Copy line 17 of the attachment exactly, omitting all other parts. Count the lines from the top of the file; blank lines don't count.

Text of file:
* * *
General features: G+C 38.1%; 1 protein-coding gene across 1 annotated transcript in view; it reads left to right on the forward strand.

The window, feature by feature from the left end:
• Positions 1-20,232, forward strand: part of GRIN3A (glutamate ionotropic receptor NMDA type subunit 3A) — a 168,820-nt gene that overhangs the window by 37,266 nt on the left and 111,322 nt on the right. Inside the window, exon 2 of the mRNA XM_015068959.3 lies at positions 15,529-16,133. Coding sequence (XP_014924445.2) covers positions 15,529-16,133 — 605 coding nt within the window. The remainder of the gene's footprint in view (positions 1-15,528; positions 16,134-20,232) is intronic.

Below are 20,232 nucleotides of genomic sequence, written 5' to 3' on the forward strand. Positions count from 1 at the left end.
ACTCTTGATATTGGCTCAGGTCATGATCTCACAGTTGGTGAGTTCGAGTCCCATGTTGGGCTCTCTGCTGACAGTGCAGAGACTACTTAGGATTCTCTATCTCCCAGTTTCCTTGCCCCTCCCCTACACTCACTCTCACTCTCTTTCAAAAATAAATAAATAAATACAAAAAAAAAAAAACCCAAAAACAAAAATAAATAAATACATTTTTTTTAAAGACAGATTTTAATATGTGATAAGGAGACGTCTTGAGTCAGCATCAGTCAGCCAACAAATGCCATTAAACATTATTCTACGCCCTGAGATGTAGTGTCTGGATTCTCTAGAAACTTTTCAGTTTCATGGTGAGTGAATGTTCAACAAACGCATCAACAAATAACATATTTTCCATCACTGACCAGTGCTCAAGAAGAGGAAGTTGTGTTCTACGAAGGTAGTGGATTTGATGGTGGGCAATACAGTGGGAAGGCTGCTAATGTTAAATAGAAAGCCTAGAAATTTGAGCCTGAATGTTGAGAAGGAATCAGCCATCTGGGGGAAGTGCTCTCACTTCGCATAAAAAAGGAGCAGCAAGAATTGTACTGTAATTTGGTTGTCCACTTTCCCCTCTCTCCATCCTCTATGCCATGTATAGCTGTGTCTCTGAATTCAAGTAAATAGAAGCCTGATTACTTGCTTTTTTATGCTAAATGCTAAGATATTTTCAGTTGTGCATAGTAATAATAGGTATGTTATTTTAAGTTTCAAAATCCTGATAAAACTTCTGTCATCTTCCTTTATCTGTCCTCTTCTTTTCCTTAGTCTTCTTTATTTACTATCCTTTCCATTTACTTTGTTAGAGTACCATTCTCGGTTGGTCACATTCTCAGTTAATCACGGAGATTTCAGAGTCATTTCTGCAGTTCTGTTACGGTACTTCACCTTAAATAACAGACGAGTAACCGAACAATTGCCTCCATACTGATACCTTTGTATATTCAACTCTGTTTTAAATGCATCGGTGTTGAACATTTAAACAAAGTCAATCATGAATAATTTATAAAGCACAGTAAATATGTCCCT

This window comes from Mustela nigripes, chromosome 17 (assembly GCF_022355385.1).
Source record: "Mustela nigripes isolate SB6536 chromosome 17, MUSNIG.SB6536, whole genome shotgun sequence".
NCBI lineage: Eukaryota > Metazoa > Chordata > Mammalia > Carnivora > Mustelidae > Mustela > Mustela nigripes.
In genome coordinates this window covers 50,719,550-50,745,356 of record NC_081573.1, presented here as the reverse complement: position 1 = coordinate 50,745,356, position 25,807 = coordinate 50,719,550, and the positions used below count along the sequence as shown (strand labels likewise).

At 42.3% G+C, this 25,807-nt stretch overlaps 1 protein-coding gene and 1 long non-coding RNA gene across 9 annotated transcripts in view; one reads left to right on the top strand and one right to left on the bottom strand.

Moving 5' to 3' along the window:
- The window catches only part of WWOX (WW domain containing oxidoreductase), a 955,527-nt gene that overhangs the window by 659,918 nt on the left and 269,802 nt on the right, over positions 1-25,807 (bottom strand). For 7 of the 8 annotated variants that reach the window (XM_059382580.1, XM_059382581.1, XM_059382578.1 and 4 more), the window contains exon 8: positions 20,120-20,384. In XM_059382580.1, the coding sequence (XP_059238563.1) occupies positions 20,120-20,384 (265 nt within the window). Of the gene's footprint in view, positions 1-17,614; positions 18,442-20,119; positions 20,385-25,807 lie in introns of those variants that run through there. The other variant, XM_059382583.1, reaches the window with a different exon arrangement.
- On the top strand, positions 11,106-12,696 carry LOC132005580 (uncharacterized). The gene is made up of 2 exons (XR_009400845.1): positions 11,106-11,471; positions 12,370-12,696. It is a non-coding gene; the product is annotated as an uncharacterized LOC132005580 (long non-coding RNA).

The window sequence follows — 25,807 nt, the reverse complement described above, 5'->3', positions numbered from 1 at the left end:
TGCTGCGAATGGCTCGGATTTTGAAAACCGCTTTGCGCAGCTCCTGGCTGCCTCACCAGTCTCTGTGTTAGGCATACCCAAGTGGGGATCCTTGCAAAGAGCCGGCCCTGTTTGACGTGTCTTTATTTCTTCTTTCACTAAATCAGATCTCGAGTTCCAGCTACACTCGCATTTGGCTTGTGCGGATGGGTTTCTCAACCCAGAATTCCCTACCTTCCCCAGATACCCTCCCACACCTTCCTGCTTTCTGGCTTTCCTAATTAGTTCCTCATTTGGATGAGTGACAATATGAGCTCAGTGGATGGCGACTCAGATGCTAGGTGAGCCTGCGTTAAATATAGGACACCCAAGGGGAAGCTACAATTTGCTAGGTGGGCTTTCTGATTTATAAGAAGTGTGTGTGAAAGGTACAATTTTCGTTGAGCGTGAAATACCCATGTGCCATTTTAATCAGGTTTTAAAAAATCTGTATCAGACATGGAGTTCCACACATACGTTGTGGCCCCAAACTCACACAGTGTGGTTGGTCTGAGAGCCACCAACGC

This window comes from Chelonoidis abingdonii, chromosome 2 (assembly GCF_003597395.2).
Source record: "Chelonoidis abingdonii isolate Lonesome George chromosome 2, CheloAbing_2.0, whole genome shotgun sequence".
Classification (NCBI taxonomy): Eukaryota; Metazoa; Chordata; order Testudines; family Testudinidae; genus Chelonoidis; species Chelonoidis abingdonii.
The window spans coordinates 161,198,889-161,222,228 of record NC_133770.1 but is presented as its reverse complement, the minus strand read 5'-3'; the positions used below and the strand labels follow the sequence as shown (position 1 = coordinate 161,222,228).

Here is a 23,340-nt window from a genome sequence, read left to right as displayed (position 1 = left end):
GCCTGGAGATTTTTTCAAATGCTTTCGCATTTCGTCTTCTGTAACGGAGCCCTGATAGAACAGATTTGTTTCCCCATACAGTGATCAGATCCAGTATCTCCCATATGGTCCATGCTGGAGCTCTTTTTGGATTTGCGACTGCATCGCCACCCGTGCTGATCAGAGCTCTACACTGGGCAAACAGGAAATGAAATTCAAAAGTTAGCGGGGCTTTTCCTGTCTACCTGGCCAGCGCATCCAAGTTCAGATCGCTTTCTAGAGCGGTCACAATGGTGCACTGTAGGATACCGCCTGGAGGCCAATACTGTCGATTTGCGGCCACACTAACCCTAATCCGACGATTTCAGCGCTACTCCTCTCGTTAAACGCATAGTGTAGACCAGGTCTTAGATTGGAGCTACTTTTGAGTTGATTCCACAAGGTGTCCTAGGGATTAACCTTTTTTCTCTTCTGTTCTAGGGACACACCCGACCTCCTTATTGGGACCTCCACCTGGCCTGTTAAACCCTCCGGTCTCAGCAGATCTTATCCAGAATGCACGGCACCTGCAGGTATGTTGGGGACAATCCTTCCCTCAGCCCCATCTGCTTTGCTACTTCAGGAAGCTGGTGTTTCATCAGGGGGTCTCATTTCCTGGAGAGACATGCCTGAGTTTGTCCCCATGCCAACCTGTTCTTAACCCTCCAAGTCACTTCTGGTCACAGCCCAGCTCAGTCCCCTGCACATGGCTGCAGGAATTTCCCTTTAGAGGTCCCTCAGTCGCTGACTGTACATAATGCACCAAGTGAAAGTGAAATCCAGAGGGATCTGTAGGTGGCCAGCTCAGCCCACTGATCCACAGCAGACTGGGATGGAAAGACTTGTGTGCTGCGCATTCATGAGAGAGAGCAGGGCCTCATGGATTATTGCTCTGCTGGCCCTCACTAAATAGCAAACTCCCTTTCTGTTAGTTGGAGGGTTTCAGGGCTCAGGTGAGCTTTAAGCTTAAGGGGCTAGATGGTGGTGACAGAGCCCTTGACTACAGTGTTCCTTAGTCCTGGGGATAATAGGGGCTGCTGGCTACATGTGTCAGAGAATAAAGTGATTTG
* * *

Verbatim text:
Source record: "Chelonoidis abingdonii isolate Lonesome George chromosome 2, CheloAbing_2.0, whole genome shotgun sequence".